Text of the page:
The Irish government has been facing a major economic test following the economic meltdown that had rocked the country since the beginning of 2008. According to the Economic and Business Analysis, Ireland become the first country in the Euro Zone to be plunged into the recession since the sublime home loan crisis that sparked a global economic meltdown 25 years ago. This has been occasioned by the high rate of deflation and subsequent loss of employment.
The study of Ireland’s economy, about employment and deflation, tries to underpin the devastating of the two episodes. Deflation and employment are closely related since the occurrence of one leads to the other one.
To fully appreciate and understand the effects of deflation on employment, our study “Employment and Deflation in Ireland” explores several areas which cover the issues of study. We cover unemployment in Ireland, causes of unemployment, deflation, causes of deflation, effects of deflation and the relationship between employment and deflation.
Although the data obtained from the Central Statistic Office of Ireland (CSO) year 2004 to year 2009 shows that majority of Irish are employed, there is a general trend in the increase of unemployment. This is caused by the deteriorating economy that is not able to sustain people in the job market (Central statistic Office-Ireland 2010). In Ireland the unemployment is also characterized by high birth rate, where the market is unable to absorb everyone in the employment. Although Ireland was experiencing mass production of products in the 19th century, this was not reflected in the economic growth pattern. In fact, most scholars attribute this increase in production as a result of increase in output per worker. In the Irish case, productivity and output increased while employment decreased in some cases.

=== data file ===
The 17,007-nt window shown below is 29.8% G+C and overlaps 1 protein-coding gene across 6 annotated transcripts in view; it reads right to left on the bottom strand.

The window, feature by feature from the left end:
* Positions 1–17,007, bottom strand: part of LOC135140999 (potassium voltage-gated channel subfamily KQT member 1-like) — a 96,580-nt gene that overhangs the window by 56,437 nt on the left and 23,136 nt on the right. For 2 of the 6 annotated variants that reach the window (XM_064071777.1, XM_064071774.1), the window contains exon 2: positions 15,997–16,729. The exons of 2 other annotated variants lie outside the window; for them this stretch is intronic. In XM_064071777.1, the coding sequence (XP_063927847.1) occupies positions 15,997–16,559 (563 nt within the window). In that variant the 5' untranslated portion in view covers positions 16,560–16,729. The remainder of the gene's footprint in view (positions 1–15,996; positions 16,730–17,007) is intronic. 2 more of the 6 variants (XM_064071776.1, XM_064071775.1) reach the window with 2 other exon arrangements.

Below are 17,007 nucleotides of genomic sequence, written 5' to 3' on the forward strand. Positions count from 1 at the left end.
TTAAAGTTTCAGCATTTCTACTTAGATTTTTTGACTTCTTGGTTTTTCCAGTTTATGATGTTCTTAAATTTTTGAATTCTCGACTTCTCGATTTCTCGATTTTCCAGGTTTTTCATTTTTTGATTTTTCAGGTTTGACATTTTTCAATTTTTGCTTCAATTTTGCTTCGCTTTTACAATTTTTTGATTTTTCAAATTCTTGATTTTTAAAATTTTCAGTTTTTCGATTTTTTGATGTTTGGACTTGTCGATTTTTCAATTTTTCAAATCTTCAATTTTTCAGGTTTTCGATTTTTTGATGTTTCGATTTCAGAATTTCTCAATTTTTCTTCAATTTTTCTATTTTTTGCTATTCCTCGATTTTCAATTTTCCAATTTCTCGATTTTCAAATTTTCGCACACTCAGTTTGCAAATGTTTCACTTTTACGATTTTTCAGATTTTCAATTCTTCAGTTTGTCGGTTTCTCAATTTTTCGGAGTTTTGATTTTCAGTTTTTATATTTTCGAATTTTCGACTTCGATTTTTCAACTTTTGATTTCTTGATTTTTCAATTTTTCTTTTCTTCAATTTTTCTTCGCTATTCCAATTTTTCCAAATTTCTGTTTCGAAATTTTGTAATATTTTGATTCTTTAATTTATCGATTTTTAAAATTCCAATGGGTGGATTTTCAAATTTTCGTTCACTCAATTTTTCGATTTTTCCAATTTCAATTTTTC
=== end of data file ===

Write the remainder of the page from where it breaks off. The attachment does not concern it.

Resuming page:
Causes of unemployment
- Rigid real wage: This means that in the labor market, the real wage does not vary. That is, the excess supply in the labor market will not be affected by changes in price levels within certain periods. As a result, there will be unemployment which will continue to thrive till restoration of self-equilibrating process of labor market. In this analysis I am going to examine why the wage rate is sticky (Keynes, 2004, p 60). There are two main reasons for this. First, the capacity of downward adjustment of wages by firms is limited due to existence of various factors that affect wages and existence of trade unions. Secondly, employers maintain high and non-clearing wage levels to ensure that the firm is efficient. Rigid real wages are essential in the labor market for the sake of both the trade unions and employers in bargaining for higher wages. Due to this unionization of the economy, the trade unions become very powerful, and there is an upsurge in the wage demand resulting in higher unemployment.
- Cyclical unemployment: Increase and decrease of GDP cause Ireland cyclical unemployment. When the GDP is higher, the level of unemployment goes up at the peak of the business cycle. When the GDP falls, there is a substantial creation of employment. However, cyclical unemployment should be periodical, since if the rate stretches an extended period, it can cause irreparable damage to the labor force of Ireland.